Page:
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Forgiveness can help cancer patients focus on healing

CTCA

blog forgiveness

It’s one of the hardest choices many people will make in their lives, but also one of the most powerful. Forgiveness can be many things—frightening, challenging and, ultimately, freeing—but at its core, forgiveness is a choice.

Research shows that people who forgive are more likely to have higher self-esteem, lower blood pressure, fewer stress-related health issues and better immune system function, among other health benefits. To explain the role of forgiveness for cancer patients, we turned to Dr. Lynn Bornfriend, Psychiatrist at our hospital in Philadelphia.

What does it mean to forgive someone?

Forgiveness is a personal decision to move on and let go of the feeling of being wronged, to not be ruled by it or have it influence your actions, responses and the way you look at the world. Forgiveness does not mean forgetting or accepting that what happened was okay. If something you’ve done in life is preventing you from living fully, you can achieve self-forgiveness by deciding to move forward and live your beliefs. If you feel like you were selfish before, then choose to live in an unselfish way.

Why is forgiveness important for cancer patients?

Obviously, no one wants to get cancer. But it presents an opportunity to take stock of your life, and determine what’s truly important to you and what you value the most. It’s a chance to stop living from “I’ll get around to it sometime,” and to live in the present, to say what you need to say and move on from past hurts. This life-changing disease gives you the opportunity to reflect and reconsider your journey to this moment.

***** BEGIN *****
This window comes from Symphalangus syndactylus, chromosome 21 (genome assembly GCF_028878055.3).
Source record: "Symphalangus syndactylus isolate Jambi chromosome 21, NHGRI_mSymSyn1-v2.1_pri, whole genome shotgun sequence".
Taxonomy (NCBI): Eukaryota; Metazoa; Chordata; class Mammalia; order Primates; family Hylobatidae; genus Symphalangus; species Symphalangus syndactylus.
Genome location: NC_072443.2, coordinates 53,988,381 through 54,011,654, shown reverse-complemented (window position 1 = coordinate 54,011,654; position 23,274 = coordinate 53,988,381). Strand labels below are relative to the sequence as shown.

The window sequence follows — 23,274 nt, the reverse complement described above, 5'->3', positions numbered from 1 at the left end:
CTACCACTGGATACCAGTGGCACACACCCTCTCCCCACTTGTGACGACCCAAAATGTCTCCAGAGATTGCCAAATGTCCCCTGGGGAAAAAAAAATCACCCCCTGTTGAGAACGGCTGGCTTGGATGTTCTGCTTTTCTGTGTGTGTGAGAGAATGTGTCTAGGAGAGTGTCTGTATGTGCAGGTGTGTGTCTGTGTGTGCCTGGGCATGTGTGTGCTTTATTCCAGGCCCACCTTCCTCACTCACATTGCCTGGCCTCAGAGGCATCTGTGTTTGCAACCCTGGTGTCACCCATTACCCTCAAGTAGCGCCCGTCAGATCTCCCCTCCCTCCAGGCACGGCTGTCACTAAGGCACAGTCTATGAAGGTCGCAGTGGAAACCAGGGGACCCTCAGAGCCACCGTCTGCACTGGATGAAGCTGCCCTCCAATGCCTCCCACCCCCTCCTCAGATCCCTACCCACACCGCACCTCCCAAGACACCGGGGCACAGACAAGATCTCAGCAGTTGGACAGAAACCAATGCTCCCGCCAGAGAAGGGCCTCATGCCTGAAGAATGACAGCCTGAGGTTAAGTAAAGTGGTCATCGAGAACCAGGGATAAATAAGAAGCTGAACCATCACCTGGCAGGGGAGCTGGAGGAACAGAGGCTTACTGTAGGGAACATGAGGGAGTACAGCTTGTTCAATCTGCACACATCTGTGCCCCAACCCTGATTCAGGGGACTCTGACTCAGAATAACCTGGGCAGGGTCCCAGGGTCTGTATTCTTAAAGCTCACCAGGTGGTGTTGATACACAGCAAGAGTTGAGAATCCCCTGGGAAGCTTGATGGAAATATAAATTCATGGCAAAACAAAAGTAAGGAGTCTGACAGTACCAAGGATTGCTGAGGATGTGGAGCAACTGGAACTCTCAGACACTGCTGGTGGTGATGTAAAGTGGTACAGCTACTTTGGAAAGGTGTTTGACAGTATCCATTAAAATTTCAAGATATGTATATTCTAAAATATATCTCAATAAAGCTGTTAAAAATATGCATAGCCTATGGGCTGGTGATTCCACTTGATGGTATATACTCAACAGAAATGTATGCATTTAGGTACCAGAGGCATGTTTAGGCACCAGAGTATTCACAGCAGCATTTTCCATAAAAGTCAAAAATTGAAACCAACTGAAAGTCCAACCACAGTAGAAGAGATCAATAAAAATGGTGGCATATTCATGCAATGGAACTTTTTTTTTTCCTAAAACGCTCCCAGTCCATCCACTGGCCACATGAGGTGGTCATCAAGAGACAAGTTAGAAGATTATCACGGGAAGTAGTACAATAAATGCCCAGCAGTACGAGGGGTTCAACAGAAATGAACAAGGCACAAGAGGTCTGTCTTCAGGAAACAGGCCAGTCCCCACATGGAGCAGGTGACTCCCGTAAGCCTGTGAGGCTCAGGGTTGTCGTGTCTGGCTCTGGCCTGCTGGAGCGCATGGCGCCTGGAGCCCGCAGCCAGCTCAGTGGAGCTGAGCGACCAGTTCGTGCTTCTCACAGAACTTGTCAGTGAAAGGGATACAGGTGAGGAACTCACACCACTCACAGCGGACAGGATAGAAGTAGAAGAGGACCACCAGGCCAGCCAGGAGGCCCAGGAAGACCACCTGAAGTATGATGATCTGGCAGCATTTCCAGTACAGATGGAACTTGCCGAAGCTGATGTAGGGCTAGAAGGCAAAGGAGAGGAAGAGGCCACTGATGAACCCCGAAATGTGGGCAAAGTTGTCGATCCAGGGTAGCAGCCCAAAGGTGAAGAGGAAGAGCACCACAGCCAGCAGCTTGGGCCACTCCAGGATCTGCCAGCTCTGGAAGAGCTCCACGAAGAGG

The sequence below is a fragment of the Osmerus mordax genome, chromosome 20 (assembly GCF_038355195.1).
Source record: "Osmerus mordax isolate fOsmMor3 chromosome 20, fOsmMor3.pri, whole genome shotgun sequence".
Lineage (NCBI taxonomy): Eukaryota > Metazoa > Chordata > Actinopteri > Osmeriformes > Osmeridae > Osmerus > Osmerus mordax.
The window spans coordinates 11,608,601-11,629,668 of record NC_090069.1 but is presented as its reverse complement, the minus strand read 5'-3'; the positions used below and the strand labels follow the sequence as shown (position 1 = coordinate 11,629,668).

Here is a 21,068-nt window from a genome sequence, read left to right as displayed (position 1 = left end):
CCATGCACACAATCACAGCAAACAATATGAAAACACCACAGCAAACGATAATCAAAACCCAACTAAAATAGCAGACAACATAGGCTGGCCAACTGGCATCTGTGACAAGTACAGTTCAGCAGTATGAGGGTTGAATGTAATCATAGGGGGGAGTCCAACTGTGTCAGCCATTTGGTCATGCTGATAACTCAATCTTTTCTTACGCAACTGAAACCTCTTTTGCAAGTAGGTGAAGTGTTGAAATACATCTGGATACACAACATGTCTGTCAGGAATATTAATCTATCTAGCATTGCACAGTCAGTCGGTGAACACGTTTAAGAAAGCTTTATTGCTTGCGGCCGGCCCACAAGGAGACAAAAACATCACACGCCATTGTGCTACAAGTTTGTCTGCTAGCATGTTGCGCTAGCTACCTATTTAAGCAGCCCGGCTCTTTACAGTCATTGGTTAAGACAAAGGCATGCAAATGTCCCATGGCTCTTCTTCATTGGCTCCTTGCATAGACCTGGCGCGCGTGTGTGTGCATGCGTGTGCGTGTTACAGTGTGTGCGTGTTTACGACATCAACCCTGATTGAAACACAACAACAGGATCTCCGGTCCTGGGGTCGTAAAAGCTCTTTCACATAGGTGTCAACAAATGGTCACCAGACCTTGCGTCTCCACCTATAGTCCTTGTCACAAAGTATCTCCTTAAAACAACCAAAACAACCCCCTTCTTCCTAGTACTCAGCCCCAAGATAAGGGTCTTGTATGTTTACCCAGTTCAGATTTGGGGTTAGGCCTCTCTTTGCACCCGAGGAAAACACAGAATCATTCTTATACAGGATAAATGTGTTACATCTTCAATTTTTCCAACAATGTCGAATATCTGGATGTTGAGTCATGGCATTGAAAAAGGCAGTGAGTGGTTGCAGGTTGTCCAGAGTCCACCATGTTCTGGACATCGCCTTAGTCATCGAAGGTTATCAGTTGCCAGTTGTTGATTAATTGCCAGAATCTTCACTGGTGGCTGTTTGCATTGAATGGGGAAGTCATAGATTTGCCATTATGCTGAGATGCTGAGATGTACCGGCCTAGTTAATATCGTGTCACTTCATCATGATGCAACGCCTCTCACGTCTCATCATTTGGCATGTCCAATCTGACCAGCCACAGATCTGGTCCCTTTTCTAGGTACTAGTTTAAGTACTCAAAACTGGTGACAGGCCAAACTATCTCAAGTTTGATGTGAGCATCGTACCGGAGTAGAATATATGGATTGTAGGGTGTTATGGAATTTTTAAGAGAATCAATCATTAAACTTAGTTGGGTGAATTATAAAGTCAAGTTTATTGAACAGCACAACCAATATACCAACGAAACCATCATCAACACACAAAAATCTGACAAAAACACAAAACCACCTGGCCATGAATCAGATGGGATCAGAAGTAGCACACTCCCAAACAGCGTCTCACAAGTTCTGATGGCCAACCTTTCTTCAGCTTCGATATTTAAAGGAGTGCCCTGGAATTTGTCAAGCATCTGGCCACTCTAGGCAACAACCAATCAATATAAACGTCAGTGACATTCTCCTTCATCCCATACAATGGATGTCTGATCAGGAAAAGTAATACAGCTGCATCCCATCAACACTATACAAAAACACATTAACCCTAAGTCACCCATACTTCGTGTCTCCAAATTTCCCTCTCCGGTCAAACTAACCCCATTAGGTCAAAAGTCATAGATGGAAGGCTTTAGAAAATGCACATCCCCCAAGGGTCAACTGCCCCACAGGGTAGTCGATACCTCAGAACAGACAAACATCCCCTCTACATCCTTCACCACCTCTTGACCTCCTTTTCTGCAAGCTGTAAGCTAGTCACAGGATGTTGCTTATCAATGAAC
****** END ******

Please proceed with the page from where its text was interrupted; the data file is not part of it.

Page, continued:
When should cancer patients focus on forgiveness?

At the beginning, when you’re diagnosed with cancer, it’s a moment of panic. Then there’s some time where you settle into a routine and a new normal. At that point, you can start to think about how you want to live. Forgiveness is one of the choices I think should be attended to because it helps you make other choices, such as the kind of life you want, your relationships and other life goals you want to achieve.

What does the act of forgiveness allow?

It allows you to live with pleasure, satisfaction and fulfillment. Having forgiven also allows you to impact others—to guide, educate and parent. It allows you to support those you love, ease their situations and model for them what’s important.

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If you’ve found it difficult to get past being wronged by someone you love, think about the positive impact of forgiveness and the negative effects of holding a grudge. In our conversation, Dr. Bornfriend shared a quote from Nelson Mandela, who was imprisoned for 27 years before becoming South Africa’s first black president, which sums up the power of forgiveness in anyone’s life:

“As I walked out the door toward the gate that would lead to my freedom, I knew if I didn't leave my bitterness and hatred behind, I'd still be in prison.”

See our infographic to learn more about forgiveness, including how to forgive.

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